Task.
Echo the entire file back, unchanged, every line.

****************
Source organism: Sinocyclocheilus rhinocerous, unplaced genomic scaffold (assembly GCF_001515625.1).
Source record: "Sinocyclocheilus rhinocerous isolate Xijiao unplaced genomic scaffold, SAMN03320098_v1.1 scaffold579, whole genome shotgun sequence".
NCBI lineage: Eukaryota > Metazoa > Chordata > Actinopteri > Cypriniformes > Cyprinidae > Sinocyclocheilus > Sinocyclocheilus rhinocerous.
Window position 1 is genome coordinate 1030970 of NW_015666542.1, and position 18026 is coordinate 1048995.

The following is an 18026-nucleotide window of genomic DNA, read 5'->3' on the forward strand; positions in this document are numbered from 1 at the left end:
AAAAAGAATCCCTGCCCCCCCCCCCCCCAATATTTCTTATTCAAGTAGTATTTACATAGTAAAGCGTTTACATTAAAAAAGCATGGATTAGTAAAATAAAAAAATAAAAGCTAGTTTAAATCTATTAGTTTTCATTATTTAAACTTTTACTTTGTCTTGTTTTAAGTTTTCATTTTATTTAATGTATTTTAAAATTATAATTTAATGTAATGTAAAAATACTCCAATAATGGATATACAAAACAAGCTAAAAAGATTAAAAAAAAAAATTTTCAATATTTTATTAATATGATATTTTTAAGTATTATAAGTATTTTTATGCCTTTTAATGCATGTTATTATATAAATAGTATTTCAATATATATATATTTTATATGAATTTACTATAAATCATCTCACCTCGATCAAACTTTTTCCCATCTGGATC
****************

Source organism: Sinocyclocheilus rhinocerous, unplaced genomic scaffold (assembly GCF_001515625.1).
Source record: "Sinocyclocheilus rhinocerous isolate Xijiao unplaced genomic scaffold, SAMN03320098_v1.1 scaffold579, whole genome shotgun sequence".
NCBI lineage: Eukaryota > Metazoa > Chordata > Actinopteri > Cypriniformes > Cyprinidae > Sinocyclocheilus > Sinocyclocheilus rhinocerous.
Window position 1 is genome coordinate 1030970 of NW_015666542.1, and position 18026 is coordinate 1048995.

The following is an 18026-nucleotide window of genomic DNA, read 5'->3' on the forward strand; positions in this document are numbered from 1 at the left end:
AAAAAGAATCCCTGCCCCCCCCCCCCCCAATATTTCTTATTCAAGTAGTATTTACATAGTAAAGCGTTTACATTAAAAAAGCATGGATTAGTAAAATAAAAAAATAAAAGCTAGTTTAAATCTATTAGTTTTCATTATTTAAACTTTTACTTTGTCTTGTTTTAAGTTTTCATTTTATTTAATGTATTTTAAAATTATAATTTAATGTAATGTAAAAATACTCCAATAATGGATATACAAAACAAGCTAAAAAGATTAAAAAAAAAAATTTTCAATATTTTATTAATATGATATTTTTAAGTATTATAAGTATTTTTATGCCTTTTAATGCATGTTATTATATAAATAGTATTTCAATATATATATATTTTATATGAATTTACTATAAATCATCTCACCTCGATCAAACTTTTTCCCATCTGGATC